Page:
This book is the first to be dedicated entirely to the European Semester -- a new framework for policy coordination across European Union (EU) member states. The Semester represents a major advancement in EU governance. Created in 2010 in the wake of the financial and sovereign debt crises and revamped in 2015, it was intended to provide a new socio-economic governance architecture to coordinate national policies without transferring legal sovereignty to EU level. The papers in this collection are written by authors who have already contributed to this literature and have conducted original research for their studies. The book offers an empirical and theoretical assessment of the European Semester, examining its implications along three critical axes, running respectively between the economic and the social, the supranational and the intergovernmental, and the technocratic and democratic poles of EU governance. The book concludes that the European Semester challenges established theoretical understandings of EU governance, as it is a prime example of the complexity that supersedes simple polar oppositions.
The chapters were originally published in a special issue of the Journal of European Public Policy.
Introduction: the European Semester as a new architecture of EU socioeconomic governance in theory and practice Amy Verdun and Jonathan Zeitlin 1. Socializing the European Semester: EU social and economic policy co-ordination in crisis and beyond Jonathan Zeitlin and Bart Vanhercke 2. Flexicurity in the European Semester: still a relevant policy concept? Sonja Bekker 3. Deciding on the European Semester: the European Council, the Council and the enduring asymmetry between economic and social policy issues Adina Maricut and Uwe Puetter 4. Enforcing the European Semester: the politics of asymmetric information in the excessive deficit and macroeconomic imbalance procedures James D. Savage and David Howarth 5. Cherry-picking external constraints: Latvia and EU economic governance, 2008-2014 Edgars Eihmanis 6. Explaining the evolving role of national parliaments under the European Semester Mark Hallerberg, Benedicta Marzinotto and Guntram B. Wolff 7. Parliamentary accountability in multilevel governance: what role for parliaments in post-crisis EU economic governance? Ben Crum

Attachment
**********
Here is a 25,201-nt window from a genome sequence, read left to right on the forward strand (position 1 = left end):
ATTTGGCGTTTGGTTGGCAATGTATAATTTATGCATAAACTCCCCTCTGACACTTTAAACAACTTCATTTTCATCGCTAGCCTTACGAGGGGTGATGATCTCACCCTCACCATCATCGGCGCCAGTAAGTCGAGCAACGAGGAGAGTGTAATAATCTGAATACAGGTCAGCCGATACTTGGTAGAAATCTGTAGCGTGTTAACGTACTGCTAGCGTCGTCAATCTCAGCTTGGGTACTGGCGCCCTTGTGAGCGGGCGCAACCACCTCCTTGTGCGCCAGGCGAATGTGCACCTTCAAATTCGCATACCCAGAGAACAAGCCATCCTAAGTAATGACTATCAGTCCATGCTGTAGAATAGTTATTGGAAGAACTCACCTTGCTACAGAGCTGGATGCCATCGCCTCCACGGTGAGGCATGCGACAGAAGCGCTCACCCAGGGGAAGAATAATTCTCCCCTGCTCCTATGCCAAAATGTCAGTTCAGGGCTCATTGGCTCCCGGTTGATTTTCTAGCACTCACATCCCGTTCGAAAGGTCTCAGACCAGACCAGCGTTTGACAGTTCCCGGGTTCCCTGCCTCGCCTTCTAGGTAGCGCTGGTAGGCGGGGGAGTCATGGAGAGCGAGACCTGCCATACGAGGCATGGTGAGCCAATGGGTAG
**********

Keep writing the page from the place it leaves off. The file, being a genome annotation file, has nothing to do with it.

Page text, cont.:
Jonathan Zeitlin is Distinguished Faculty Professor of Public Policy and Governance at the University of Amsterdam, and Scientific Director of the Amsterdam Centre for Contemporary European Studies (ACCESS EUROPE). Amy Verdun is Professor of Political Science, Jean Monnet Chair Ad Personam, and the Faculty of Social Science Lansdowne Distinguished Fellow in European Integration Studies at the University of Victoria, Canada.